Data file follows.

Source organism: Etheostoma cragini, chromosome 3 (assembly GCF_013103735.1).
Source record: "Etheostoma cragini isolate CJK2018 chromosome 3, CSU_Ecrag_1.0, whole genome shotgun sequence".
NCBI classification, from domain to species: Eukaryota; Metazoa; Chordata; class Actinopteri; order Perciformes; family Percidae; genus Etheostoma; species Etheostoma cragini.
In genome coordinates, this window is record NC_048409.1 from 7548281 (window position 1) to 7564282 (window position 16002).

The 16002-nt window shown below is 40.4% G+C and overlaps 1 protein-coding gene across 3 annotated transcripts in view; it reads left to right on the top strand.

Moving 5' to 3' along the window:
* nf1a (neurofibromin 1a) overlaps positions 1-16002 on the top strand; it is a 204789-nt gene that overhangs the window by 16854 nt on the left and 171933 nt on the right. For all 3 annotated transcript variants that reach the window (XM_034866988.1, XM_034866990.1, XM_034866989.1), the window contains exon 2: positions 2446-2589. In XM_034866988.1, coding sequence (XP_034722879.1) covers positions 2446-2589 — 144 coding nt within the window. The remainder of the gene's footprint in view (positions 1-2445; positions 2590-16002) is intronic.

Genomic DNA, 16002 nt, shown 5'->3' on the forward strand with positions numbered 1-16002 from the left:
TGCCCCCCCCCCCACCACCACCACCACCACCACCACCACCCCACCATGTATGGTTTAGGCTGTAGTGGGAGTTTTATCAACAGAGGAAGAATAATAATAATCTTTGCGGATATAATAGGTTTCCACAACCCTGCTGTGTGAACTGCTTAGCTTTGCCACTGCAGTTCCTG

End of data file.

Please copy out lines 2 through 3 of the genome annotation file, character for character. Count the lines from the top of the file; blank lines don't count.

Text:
Source record: "Etheostoma cragini isolate CJK2018 chromosome 3, CSU_Ecrag_1.0, whole genome shotgun sequence".
NCBI classification, from domain to species: Eukaryota; Metazoa; Chordata; class Actinopteri; order Perciformes; family Percidae; genus Etheostoma; species Etheostoma cragini.